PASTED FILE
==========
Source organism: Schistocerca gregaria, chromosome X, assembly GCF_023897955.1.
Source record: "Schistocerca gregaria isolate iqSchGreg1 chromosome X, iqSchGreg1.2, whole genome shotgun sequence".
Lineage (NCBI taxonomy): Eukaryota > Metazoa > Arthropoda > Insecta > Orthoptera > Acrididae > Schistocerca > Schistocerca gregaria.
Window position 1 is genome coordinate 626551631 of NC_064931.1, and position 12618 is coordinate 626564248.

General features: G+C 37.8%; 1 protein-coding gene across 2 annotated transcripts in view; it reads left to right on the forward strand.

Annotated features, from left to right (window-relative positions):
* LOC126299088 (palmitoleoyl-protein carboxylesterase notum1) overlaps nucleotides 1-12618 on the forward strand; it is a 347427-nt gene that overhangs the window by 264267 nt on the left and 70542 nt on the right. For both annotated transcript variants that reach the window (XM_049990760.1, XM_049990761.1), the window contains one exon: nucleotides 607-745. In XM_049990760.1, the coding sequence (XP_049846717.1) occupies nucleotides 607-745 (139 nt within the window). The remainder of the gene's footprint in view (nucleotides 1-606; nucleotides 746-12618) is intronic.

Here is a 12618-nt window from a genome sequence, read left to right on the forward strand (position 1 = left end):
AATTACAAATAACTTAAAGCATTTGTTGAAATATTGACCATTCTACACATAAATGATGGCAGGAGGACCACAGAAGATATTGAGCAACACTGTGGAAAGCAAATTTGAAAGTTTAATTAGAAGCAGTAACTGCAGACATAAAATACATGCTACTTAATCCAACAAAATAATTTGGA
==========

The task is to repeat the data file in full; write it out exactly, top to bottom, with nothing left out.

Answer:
Source organism: Schistocerca gregaria, chromosome X, assembly GCF_023897955.1.
Source record: "Schistocerca gregaria isolate iqSchGreg1 chromosome X, iqSchGreg1.2, whole genome shotgun sequence".
Lineage (NCBI taxonomy): Eukaryota > Metazoa > Arthropoda > Insecta > Orthoptera > Acrididae > Schistocerca > Schistocerca gregaria.
Window position 1 is genome coordinate 626551631 of NC_064931.1, and position 12618 is coordinate 626564248.

General features: G+C 37.8%; 1 protein-coding gene across 2 annotated transcripts in view; it reads left to right on the forward strand.

Annotated features, from left to right (window-relative positions):
* LOC126299088 (palmitoleoyl-protein carboxylesterase notum1) overlaps nucleotides 1-12618 on the forward strand; it is a 347427-nt gene that overhangs the window by 264267 nt on the left and 70542 nt on the right. For both annotated transcript variants that reach the window (XM_049990760.1, XM_049990761.1), the window contains one exon: nucleotides 607-745. In XM_049990760.1, the coding sequence (XP_049846717.1) occupies nucleotides 607-745 (139 nt within the window). The remainder of the gene's footprint in view (nucleotides 1-606; nucleotides 746-12618) is intronic.

Here is a 12618-nt window from a genome sequence, read left to right on the forward strand (position 1 = left end):
AATTACAAATAACTTAAAGCATTTGTTGAAATATTGACCATTCTACACATAAATGATGGCAGGAGGACCACAGAAGATATTGAGCAACACTGTGGAAAGCAAATTTGAAAGTTTAATTAGAAGCAGTAACTGCAGACATAAAATACATGCTACTTAATCCAACAAAATAATTTGGA